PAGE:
‘I think I make works that anyone could do. But then strangely no one does […] And that’s what I like most. Maybe the difference is that no one pays attention to these things.’ These are the words of the famous Italian post war Artist Alighiero Boetti (1940 – 1994). He is one of the best known of a group of Italian post war artists who have in the last decade become the most discussed generation of the art world. Initially championed in the UK by the cluster of Italian galleries that have taken over swathes of Dover Street and the surrounding roads in Mayfair, replacing the Italian old master dealerships, they are quickly becoming the most collected collective of the 20th century. The names of these Post War Italian artists have become as synonymous as their concurrent British counterparts such as Bridget Riley and David Hockney among the British art-vocabulary. But what sets these Italian artists apart from their British counterparts? It is their pure concept of abstraction and concept. British artists could melt colour and form certainly, but the ability to move beyond that and in to another realm of visual and conceptual space – it was the Italians. Fontana’s slits, Bonalumi’s bumps – they redefined conceptual art in the 50s, 60s and 70s.
As markets, scholarship and historical perspective all advance in the field of Post War Italian art, it is becoming more and more apparent that Alighiero Boetti was one of the most forward thinking of this group, and his position among his contemporaies is being reevaluated. His works, which range from alphabet collages to cartography volumes, are riotous, educated and intricate – and always with a message. He preaches that the differences between everyone are minuscule and really, we are all just one collective – something that seems as pertinent as ever when looking at the current socio-economic climate. He has become widely known amongst London exhibitions and fair booths for his luminous alphabet collage works, some of which were hand sewn by Afghan refugees he met while running a hotel in Kabul in 70’s. In another seminal work completed with the assistance of his wife, Boetti documented the world’s 1,000 longest rivers – testament to his ingenious multidisciplinary approach that paid no attention to the rules. Boetti’s work knew no boundaries in both form and function, and he single-handedly changed the course of European modern art in ways we are only just now fully understanding.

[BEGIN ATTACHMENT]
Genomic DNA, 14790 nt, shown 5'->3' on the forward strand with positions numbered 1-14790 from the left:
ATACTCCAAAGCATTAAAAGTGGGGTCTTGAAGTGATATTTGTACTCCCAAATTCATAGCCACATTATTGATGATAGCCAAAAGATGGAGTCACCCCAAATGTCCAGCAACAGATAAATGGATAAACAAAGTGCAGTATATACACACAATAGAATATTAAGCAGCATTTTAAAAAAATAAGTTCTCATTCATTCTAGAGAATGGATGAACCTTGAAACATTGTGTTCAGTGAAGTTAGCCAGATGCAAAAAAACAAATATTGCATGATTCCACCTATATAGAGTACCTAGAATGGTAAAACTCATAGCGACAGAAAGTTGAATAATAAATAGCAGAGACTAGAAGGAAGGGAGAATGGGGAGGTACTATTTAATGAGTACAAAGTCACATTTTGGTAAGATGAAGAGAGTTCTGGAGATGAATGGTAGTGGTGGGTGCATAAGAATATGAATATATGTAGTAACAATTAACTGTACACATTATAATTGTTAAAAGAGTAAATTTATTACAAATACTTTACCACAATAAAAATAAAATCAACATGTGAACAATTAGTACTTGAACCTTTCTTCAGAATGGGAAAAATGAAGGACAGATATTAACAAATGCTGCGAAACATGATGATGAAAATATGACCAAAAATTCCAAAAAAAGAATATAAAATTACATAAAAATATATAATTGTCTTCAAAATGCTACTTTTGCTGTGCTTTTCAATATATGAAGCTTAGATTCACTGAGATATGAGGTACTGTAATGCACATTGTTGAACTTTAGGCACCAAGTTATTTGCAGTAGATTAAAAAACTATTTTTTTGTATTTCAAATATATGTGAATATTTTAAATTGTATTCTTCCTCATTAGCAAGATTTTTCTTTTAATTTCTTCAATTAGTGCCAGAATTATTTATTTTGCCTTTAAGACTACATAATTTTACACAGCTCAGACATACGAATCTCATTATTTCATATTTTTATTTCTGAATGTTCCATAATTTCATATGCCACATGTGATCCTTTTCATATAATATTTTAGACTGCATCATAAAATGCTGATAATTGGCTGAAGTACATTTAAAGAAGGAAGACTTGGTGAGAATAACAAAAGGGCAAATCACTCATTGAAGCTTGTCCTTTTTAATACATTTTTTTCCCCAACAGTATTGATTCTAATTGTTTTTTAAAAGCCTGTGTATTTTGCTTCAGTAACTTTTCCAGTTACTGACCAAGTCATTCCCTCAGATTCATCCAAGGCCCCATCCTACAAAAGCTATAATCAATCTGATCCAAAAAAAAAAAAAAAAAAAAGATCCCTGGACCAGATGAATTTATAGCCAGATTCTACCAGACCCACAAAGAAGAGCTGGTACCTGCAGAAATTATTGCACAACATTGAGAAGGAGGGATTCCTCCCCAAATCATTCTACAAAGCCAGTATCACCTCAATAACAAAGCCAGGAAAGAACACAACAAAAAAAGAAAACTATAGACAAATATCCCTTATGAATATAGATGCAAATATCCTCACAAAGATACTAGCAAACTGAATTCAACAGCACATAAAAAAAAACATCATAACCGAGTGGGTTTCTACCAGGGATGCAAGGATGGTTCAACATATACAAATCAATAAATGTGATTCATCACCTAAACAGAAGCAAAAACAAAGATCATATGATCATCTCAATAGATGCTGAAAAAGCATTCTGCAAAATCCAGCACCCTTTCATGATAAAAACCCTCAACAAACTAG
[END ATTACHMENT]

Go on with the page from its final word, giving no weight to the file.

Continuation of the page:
Tornabuoni Gallery in Paris is currently hosting the largest ever retrospective of the artist in a show that has been undertaken with the collaboration of the artist’s daughter Agata Boetti who runs his archive and has written a biography of her father which is currently being translated in to English. Tornabouni are also marking this as the inaugural show in their new Parisian space – a restored hotel in the hip district of Marais. With vast ceilings, an orangery and courtyards and a café and bookshop, it is set to become Paris’s most celebrated art destination for the well heeled and well versed when it comes to Post War and Contemporary Italian Art.
The new show encompasses Boetti’s entire career illustrating the breadth of his importance and influence and includes important works from his early ink drawings, to pieces related to the Arte Povera movement. His Bollini (stickers), Lavori Postali (postal works), Aerei (airplanes) and Biro (ballpoint pen) series, as well as important works on paper and several of the artist’s iconic embroideries all feature throughout this tightly knit retrospective. Thee monumental six metre long works; Anno 1984 (1984), Mappa (1989-94) and Tutto (1992- 94) are exhibited together for the first time and each marks a crucial point in Boetti’s career when he was exploring themes and techniques of communication, transmission, geography, time and colour.
The show in Paris is the second part of a two year Boetti project supported by Tornabuoni that began with a small show in their London space which finished in January 2017. It will climax with a major museum show at the Cini Foundation which opens at the same time as this year’s Venice Biennale in May. Curated by the Boetti scholar Luca Massimo Barbera and the infamous art historian and curator Hans Ulrich Obrist (who was a personal friend of the artist), the show Minimo/Massimo will examine every single series of Boetti’s work spanning his entire career and is set to include the largest and smallest example from each. Set to be a highlight of this year’s Biennial, the show will have many important pieces from great museum and private collections around the world. Boetti fever is set to reach fever pitch in 2017.
By Harry Seymour
Alighiero Boetti at Tornabuoni Paris, Passage de Retz, 9 Rue Charlot, 75003, Paris, France. 3 February – 8 April 2017.